In her final World Cup appearance before retirement, USWNT’s Megan Rapinoe‘s missed penalty kick summarized their painful loss to Sweden 5-4. The United States women’s national team exited in the round of 16 for the first time in its history in Melbourne, Australia.

But Rapinoe wasn’t the only one to miss their penalty kick, as she was one of three U.S. players to miss their penalties in a shootout after the game was scoreless through regular and extra time.

Asked what she was thinking when she stepped up to take her penalty, Rapinoe said: “I’m gonna score. Back of the net. Always.”

“A sick joke,” Rapinoe said. “That’s why I had that smile on my face. Like, ‘You got to be f—ing kidding me. I’m going to miss the penalty?’ I honestly can’t remember the last time I missed a penalty. Not in a game for a very long time.”


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“But that’s the way it goes. I’ve definitely thought about that before – it’s always a possibility when you step up there. But I thought I was going to make it. I thought everyone was going to make it.”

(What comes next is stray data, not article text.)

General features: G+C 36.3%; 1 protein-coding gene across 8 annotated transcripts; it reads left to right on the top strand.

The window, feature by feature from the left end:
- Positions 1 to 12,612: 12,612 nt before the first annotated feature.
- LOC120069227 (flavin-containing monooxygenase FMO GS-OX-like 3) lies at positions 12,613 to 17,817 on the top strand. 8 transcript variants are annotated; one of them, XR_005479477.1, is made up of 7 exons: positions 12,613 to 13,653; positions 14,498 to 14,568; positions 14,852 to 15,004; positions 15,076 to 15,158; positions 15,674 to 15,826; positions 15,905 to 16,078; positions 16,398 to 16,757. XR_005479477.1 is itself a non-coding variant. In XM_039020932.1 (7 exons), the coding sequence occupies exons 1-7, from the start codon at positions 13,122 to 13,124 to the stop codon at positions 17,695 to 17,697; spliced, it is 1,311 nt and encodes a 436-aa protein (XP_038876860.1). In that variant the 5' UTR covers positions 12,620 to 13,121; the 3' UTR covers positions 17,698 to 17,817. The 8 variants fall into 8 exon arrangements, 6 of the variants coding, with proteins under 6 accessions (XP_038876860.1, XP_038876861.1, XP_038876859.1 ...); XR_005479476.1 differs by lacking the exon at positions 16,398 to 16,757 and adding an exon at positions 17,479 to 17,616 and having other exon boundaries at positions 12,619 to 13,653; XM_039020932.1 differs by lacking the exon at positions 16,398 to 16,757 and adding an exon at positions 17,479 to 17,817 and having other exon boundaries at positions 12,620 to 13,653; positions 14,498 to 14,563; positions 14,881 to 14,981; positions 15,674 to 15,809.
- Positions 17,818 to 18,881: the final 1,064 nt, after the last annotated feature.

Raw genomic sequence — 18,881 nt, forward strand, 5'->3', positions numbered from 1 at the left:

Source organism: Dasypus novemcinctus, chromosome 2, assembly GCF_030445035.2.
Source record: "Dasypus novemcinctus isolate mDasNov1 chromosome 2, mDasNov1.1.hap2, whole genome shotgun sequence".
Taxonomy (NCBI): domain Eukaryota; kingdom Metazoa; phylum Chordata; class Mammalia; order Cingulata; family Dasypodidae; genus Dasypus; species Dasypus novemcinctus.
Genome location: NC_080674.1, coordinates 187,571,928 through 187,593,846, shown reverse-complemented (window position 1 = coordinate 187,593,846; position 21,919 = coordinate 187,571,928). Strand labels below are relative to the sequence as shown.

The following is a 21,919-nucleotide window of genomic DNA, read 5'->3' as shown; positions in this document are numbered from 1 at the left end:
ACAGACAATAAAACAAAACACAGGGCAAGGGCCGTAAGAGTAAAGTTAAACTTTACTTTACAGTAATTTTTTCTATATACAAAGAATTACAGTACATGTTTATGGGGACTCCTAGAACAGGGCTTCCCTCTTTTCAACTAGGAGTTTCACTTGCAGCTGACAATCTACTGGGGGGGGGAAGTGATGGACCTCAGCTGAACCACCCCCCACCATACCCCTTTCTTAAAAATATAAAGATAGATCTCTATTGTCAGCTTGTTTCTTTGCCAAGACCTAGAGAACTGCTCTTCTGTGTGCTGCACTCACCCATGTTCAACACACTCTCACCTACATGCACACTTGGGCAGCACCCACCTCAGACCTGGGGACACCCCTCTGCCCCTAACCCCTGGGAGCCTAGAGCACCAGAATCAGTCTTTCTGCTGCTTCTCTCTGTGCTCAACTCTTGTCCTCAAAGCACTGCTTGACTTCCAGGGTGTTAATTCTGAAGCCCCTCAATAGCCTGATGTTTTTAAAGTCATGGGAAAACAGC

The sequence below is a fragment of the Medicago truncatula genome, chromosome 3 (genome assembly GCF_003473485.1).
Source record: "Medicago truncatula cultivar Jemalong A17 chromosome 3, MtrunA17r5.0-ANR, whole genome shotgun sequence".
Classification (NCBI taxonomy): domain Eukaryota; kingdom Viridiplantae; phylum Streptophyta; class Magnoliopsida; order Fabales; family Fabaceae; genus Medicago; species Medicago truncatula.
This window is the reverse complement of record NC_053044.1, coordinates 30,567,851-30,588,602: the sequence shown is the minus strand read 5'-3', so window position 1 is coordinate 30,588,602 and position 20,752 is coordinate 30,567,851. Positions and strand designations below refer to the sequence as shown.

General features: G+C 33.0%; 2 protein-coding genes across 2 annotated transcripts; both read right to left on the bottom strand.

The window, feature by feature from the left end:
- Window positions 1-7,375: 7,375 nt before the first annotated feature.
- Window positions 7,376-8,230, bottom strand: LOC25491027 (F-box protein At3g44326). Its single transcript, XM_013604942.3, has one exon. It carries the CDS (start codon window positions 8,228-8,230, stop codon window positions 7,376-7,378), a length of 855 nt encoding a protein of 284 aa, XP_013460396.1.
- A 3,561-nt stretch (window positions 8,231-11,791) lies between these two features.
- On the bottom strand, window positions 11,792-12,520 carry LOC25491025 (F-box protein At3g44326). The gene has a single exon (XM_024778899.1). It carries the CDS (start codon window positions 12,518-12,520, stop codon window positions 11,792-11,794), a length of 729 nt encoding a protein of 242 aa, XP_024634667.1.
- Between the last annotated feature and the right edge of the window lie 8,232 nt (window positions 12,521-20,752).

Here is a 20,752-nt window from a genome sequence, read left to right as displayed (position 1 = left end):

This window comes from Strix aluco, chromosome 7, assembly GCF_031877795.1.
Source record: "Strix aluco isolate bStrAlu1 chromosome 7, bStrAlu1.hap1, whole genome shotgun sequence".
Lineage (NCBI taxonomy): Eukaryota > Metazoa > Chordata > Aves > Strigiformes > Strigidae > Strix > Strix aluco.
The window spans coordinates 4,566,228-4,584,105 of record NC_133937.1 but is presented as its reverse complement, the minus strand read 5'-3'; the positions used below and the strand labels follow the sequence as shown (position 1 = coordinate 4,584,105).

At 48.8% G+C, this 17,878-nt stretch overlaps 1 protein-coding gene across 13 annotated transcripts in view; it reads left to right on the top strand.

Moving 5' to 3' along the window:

Rapinoe correctly remembered that her last missed penalty in general, regardless of country or club, was in 2018, when goalkeeper Aubrey Kingsbury made a save against her in the NWSL.

Prior to the World Cup starting in early July, Rapinoe announced the Australia and New Zealand tournament would be her last, planning to retire at the end of the 2023 NWSL season making this year’s World Cup her final one.

“I feel so lucky and so grateful to play as long as I have and been on as many successful teams as I have, and be a part of a very special generation that has done so much on and off the field,” Rapinoe said. “It would be hard to feel disappointed in any type of way.”

In 2006, she made her USWNT debut and was part of the World Cup-winning squads in 2015 and 2019.

“Obviously there’s the immediate disappointment of being out of the tournament, but I’m ok. I’m ready in a lot of ways to be done and I feel at peace with that.”

Rapinoe was moved to tears when asked to reflect on her final World Cup and her career.

“I’ve loved every bit of my career,” she said. “I’ll miss it to death, but it also feels like the right time and that’s ok.”

“It’s some dark humor, me missing the penalty at the end of this game,” she added, laughing.

Rapinoe will be known as one of the most impactful figures in the history of soccer in the U.S. and in the global women’s game as an icon. On the turf, she was reputable for scoring in creative ways and had a handful of clutch performances. Her personality defined her game and was a vocal supporter of many social issues including LGBTQ rights, racial inequality, voter rights, and gender and pay equality.

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